Such a solution is evidenced by Tenacity, a 25m long monohull built by Coastal Charters of Whitehaven Cumbria, UK. Beadsmoore told Seawork delegates that this and similar craft should be able to achieve 40 to 50 knots, twice as fast as many existing 12-passenger catamarans, as well as delivering improved comfort and economical fuel consumption. Tenacity has an axe-shaped bow that extends both well above and well below the hull extent and is designed to slice through waves of considerable height. It is waterjet propelled and also air-assisted, the hull’s wetted surfaces being lubricated by air to reduce hydrodynamic drag. Aluminium was chosen as the main constructional material due to its low weight, corrosion resistance, recyclability and local availability of aluminium fabrication skills.

The project has benefited from a £90,000 Investing in Business grant from a Cumbrian funding initiative, part of a larger sum derived from nuclear partners to the county, and some additional monies from the Technology Strategy Board. While Tenacity, which can carry 12 passengers and three crew, currently undergoes sea trials, a manufacturing facility is being considered to build further craft.

Cats with wings

A different approach, championed by Southampton, UK based designer Missionkraft, is to graft the hydrofoil principle onto a modified catamaran hull form. Conventional hydrofoils have been familiar around the world as fast ferries and other service craft, albeit mostly as monohulls. Hydrofoils are open to the objection that the foils and their struts are vulnerable to damage caused by objects in the water, either floating or fixed, a danger that might increase around wind turbine installations.

Missionkraft’s answer is to place adjustable wing-shaped foils between the keels of the twin hulls of a catamaran so that they are scarcely more vulnerable to damage than the hulls themselves. As the craft builds speed it rides up out of the water until the foils are supporting about 80% of its weight. This reduces hull resistance, enabling the vessel to travel faster or with less power. One of the firm’s designs, a 20m service vessel, would have a maximum speed of 35 knots when powered by twin 965hp diesel engines.

Missionkraft has also tried to improve ride comfort by widening the tunnel between the hulls so that the wave slamming often experienced there in many catamarans is reduced. It has also designed into the inner hull surfaces a series of steps which, like longitudinal strakes, further reduce slamming and ease the awkward roll motion to which catamarans are typically subject. As a result, this Technicraft design should maintain speed in rough conditions, combining all-weather performance with the ride comfort needed if technicians are to reach turbine sites fresh and ready to start work. This latter aspect, says the company, is a business-critical factor, the more so the longer the transit time.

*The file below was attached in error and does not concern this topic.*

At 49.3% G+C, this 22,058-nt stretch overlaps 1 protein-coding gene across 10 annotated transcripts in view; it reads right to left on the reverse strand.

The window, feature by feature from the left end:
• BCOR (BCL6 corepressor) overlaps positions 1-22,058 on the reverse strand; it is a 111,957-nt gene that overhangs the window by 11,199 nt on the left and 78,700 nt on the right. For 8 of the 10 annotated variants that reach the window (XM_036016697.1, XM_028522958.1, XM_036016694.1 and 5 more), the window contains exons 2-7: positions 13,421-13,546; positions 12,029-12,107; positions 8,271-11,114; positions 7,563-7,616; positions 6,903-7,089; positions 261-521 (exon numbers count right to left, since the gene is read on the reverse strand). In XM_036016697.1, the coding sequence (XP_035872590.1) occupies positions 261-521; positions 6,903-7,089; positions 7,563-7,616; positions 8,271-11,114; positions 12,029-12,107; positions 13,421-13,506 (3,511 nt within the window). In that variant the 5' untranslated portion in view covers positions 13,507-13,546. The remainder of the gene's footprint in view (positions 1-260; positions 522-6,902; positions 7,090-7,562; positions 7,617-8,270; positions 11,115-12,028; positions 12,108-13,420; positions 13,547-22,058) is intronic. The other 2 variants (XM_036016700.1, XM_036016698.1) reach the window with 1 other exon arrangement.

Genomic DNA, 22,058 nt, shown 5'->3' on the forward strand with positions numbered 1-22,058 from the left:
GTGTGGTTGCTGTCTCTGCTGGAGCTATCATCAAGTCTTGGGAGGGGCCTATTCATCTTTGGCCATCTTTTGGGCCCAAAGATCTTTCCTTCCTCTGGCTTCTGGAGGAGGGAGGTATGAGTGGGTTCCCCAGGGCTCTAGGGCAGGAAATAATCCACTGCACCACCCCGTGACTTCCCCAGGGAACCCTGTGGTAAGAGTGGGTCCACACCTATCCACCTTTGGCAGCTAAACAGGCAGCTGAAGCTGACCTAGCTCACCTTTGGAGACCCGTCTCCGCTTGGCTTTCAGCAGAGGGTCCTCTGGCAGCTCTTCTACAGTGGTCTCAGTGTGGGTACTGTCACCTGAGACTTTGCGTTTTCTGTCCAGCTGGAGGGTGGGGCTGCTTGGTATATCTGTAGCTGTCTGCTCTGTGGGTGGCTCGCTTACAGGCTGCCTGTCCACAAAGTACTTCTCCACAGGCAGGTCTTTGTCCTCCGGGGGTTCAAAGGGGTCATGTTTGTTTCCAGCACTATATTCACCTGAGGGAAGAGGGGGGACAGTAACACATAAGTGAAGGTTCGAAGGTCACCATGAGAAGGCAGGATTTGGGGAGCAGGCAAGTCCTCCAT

Yet another concept is based on the SWATH (small waterplane area twin hull) principle. A true SWATH can be likened to a catamaran in which the two hulls are submerged and joined by sidewalls to the load-carrying deck, which is above the sea surface. Because the hulls ride below the agitated sea surface and the load deck proceeds above it, only the sidewalls experience the worst agitation and since these have only a small cross-section (waterplane area) for the waves to act upon, vessel motion is minimised. As a result, SWATHs are extremely stable when in position against a turbine, providing superior transfer conditions.

However, as one conference delegate with relevant experience put it, SWATHs are generally costly to build and more complex to operate than conventional service craft. They also tend to be slower, a considerable handicap for UK Round 3 and other wind farm developments that are well offshore. Other potential drawbacks include high draft and relatively high powering requirements. One way SWATHs can be characterised is to say they minimise motion and seasickness at the expense of requiring extra power – properties that are diametrically opposite to those of a conventional catamaran